Our $900 Pacifiers

In one famous Middle Eastern folktale, a notorious king vows to take a new bride each day, only to have her executed the following morning. But one woman, Shahrazad, manages to escape her fate by telling the king dramatic stories each night which can only be completed the following day. She ends each story with a cliffhanger, and when one story finishes she immediately starts up another. She does this for 1,001 nights until the king finally decides to spare her life.

It would be easy to interpret this fable literally, to have a few chuckles at expense of the gullible king and move on with our lives. But to do so misses the point entirely. At it’s core, the story sheds light on two weaknesses of the human condition: our obsession with novelty and our diminished willpower in the face of anticipation.

Each one of us, like the king, is easily seduced by the promise of something new, something to free us from our own thoughts. Such has been the case for hundreds of thousands of years. Today, however, our novelty comes not from a fictional woman named Shahrazad, but from our phones. And it looks as if they will have our attention for more than just 1,001 nights.

It’s difficult to imagine our phones suddenly revoking their promise of unlimited entertainment and gratification. Their allure would die. But phones do not know limits. They are machines, like Shahrazad on steroids. And we are under their control for as long as we permit ourselves to be.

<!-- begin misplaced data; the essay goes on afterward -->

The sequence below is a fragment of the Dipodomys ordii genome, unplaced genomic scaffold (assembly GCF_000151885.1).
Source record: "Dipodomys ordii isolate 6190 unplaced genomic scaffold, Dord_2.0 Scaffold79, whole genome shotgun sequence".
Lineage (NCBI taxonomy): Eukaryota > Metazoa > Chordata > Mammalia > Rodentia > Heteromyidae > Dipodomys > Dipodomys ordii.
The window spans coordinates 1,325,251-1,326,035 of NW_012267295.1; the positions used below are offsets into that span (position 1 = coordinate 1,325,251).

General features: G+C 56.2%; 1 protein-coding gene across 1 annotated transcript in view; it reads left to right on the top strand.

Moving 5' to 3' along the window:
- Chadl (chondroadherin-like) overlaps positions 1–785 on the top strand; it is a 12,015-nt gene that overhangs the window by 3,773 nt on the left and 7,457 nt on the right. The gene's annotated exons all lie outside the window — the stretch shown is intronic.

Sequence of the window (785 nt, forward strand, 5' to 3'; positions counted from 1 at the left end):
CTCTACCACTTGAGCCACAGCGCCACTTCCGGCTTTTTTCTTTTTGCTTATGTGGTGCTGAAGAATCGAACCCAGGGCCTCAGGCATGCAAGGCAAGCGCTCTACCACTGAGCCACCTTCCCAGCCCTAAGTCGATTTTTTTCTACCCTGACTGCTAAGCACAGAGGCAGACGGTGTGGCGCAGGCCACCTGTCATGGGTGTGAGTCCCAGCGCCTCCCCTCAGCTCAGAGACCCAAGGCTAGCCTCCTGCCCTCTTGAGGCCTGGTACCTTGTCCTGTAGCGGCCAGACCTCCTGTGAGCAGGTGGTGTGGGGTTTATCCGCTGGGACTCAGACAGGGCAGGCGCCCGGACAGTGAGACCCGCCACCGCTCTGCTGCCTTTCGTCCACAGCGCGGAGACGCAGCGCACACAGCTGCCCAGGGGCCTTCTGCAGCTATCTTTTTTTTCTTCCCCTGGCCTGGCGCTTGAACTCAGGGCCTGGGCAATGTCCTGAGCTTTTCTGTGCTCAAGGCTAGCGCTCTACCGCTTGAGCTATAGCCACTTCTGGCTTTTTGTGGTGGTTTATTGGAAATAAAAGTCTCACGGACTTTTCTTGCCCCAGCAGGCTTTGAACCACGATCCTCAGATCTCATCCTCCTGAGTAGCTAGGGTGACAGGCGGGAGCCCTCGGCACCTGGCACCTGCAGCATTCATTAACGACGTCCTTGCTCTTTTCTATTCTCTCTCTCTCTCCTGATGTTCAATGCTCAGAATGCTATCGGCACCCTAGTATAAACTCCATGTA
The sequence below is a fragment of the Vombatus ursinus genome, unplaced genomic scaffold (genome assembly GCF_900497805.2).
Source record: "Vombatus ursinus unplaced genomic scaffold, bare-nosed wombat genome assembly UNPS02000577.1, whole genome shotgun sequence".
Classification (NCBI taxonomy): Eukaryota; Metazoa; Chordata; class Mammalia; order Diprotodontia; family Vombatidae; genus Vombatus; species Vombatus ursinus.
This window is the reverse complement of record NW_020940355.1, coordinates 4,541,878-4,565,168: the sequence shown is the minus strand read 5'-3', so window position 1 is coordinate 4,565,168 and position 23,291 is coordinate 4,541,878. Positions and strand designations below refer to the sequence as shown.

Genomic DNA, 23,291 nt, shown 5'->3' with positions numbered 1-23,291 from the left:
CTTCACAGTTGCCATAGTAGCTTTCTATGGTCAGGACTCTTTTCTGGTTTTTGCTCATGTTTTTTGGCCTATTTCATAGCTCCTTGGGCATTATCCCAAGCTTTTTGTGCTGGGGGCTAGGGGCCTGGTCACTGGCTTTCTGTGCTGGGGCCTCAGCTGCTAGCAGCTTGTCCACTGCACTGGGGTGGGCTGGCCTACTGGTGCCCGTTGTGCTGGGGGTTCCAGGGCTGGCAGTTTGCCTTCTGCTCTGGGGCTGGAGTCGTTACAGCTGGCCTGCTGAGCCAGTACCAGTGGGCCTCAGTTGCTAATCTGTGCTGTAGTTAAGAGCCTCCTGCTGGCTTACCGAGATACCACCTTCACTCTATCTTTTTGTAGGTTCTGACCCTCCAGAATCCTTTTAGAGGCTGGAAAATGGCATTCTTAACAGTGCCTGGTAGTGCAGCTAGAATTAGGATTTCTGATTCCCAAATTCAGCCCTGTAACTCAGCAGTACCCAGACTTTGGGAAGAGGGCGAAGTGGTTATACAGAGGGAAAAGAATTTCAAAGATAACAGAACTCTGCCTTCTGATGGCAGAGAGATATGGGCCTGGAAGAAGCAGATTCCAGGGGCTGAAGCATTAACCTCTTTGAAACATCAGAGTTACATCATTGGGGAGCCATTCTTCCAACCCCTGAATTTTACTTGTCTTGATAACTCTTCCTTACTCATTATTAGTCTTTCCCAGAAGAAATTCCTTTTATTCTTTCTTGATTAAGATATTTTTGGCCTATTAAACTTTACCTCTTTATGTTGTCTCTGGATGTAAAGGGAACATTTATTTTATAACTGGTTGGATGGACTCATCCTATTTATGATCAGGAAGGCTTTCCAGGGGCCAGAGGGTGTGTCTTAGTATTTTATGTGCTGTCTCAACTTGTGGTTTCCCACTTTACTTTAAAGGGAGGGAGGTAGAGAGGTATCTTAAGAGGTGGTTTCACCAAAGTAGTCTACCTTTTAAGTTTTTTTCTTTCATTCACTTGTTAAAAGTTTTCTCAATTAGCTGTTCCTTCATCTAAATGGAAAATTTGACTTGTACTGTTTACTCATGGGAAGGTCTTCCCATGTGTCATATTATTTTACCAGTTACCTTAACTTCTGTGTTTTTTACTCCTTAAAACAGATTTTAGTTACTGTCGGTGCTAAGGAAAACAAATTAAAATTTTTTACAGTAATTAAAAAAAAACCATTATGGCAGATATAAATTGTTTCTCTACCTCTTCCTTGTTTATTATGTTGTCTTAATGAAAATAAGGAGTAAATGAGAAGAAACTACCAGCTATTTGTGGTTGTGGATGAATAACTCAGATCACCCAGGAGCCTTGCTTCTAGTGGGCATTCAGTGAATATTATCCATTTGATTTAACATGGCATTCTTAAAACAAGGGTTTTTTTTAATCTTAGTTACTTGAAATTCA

In the words of media critic Nicholas Carr, “[The phone] is so much our servant that it would seem churlish to notice that it is also our master.”

“Our phones are designed to deliver positive reinforcements which encourage the repetition of the same actions,” Carr goes on to say. Each news alert, Google search, Instagram like, and text message “turns us into lab rats constantly pressing levers to get tiny pellets of social or intellectual nourishment.”

We turn to our phones to dilute our insecurities, confusion, stress, discomfort, and loneliness. We convince ourselves that phones offer relaxation and escape, but in reality they leave us in a worse mood. They stifle our ability to think deeply or creatively and leave us with nothing but a despondent feeling and a craving for the next flurry of notifications. The promises of comfort and security are seductive, but nevertheless empty.

The saddest part is that we know this to be true, but still refuse to put them down. When researchers ask participants to best fit the description “I should have been doing something else,” wasting time on the Internet or watching TV are often the most popular answers. We could instead have deep, personal conversations, reach out to sick relatives, or even sit down in silence for five minutes. The problem, of course, is that these activities can be difficult. Our toys never reject us.

“Our tendency to become more intimate with our phones and computers, to experience our lives through the filter of a screen or series of flickering pixels, poses a significant threat to our humanity,” said the late MIT professor Joseph Weizenbaum. “To sacrifice self-awareness, deep thought, and literacy is to sacrifice the very qualities that separate us from machines.”